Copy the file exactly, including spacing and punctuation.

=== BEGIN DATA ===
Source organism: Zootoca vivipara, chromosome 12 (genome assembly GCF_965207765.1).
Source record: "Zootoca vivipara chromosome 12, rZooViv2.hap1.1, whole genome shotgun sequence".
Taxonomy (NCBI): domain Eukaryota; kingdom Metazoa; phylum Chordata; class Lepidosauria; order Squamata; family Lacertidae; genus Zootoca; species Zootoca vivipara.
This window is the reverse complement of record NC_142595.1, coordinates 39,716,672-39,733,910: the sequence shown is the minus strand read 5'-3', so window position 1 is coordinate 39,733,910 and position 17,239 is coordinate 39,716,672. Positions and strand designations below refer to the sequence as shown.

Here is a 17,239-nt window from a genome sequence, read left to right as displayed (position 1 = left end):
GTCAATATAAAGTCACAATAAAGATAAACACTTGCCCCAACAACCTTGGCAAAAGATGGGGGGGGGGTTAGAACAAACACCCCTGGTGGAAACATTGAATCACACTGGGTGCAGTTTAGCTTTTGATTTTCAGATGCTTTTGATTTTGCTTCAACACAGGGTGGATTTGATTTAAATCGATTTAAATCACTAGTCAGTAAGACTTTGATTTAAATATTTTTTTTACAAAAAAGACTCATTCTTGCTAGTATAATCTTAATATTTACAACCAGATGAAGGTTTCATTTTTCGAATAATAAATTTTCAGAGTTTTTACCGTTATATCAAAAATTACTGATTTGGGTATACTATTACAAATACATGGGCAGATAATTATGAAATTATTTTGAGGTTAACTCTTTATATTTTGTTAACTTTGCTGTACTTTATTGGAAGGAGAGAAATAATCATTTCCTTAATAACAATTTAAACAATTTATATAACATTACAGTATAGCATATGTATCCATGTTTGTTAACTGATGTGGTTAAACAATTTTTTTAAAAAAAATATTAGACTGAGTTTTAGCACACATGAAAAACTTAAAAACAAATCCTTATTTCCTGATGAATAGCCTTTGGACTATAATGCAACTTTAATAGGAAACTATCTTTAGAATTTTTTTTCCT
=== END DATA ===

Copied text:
Source organism: Zootoca vivipara, chromosome 12 (genome assembly GCF_965207765.1).
Source record: "Zootoca vivipara chromosome 12, rZooViv2.hap1.1, whole genome shotgun sequence".
Taxonomy (NCBI): domain Eukaryota; kingdom Metazoa; phylum Chordata; class Lepidosauria; order Squamata; family Lacertidae; genus Zootoca; species Zootoca vivipara.
This window is the reverse complement of record NC_142595.1, coordinates 39,716,672-39,733,910: the sequence shown is the minus strand read 5'-3', so window position 1 is coordinate 39,733,910 and position 17,239 is coordinate 39,716,672. Positions and strand designations below refer to the sequence as shown.

Here is a 17,239-nt window from a genome sequence, read left to right as displayed (position 1 = left end):
GTCAATATAAAGTCACAATAAAGATAAACACTTGCCCCAACAACCTTGGCAAAAGATGGGGGGGGGGTTAGAACAAACACCCCTGGTGGAAACATTGAATCACACTGGGTGCAGTTTAGCTTTTGATTTTCAGATGCTTTTGATTTTGCTTCAACACAGGGTGGATTTGATTTAAATCGATTTAAATCACTAGTCAGTAAGACTTTGATTTAAATATTTTTTTTACAAAAAAGACTCATTCTTGCTAGTATAATCTTAATATTTACAACCAGATGAAGGTTTCATTTTTCGAATAATAAATTTTCAGAGTTTTTACCGTTATATCAAAAATTACTGATTTGGGTATACTATTACAAATACATGGGCAGATAATTATGAAATTATTTTGAGGTTAACTCTTTATATTTTGTTAACTTTGCTGTACTTTATTGGAAGGAGAGAAATAATCATTTCCTTAATAACAATTTAAACAATTTATATAACATTACAGTATAGCATATGTATCCATGTTTGTTAACTGATGTGGTTAAACAATTTTTTTAAAAAAAATATTAGACTGAGTTTTAGCACACATGAAAAACTTAAAAACAAATCCTTATTTCCTGATGAATAGCCTTTGGACTATAATGCAACTTTAATAGGAAACTATCTTTAGAATTTTTTTTCCT